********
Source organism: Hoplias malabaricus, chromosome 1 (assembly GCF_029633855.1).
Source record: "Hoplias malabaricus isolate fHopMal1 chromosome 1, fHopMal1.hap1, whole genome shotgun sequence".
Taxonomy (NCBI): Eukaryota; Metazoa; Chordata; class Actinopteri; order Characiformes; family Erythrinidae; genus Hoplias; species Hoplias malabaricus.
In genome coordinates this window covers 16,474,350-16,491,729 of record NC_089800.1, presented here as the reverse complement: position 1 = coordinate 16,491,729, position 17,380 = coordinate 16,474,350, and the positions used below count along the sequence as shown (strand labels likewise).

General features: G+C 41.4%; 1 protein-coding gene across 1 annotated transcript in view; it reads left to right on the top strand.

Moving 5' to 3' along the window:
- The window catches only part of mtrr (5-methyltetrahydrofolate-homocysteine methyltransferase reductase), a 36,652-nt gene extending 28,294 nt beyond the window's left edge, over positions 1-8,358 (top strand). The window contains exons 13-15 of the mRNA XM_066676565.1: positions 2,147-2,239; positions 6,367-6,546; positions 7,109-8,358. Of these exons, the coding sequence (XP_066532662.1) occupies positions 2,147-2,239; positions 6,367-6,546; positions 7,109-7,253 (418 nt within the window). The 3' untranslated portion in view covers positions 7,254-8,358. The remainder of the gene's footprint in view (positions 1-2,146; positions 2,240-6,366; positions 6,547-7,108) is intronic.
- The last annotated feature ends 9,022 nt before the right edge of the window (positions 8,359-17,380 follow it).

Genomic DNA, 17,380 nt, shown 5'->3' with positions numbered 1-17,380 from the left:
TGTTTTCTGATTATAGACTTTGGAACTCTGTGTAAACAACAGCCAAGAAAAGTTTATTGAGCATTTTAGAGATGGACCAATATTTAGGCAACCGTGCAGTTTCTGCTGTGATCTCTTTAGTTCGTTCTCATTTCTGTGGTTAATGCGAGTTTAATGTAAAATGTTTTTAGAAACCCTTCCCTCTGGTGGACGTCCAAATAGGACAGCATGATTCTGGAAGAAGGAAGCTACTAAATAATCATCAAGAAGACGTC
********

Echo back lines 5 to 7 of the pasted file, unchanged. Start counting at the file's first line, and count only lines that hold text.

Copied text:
General features: G+C 41.4%; 1 protein-coding gene across 1 annotated transcript in view; it reads left to right on the top strand.

Moving 5' to 3' along the window:
- The window catches only part of mtrr (5-methyltetrahydrofolate-homocysteine methyltransferase reductase), a 36,652-nt gene extending 28,294 nt beyond the window's left edge, over positions 1-8,358 (top strand). The window contains exons 13-15 of the mRNA XM_066676565.1: positions 2,147-2,239; positions 6,367-6,546; positions 7,109-8,358. Of these exons, the coding sequence (XP_066532662.1) occupies positions 2,147-2,239; positions 6,367-6,546; positions 7,109-7,253 (418 nt within the window). The 3' untranslated portion in view covers positions 7,254-8,358. The remainder of the gene's footprint in view (positions 1-2,146; positions 2,240-6,366; positions 6,547-7,108) is intronic.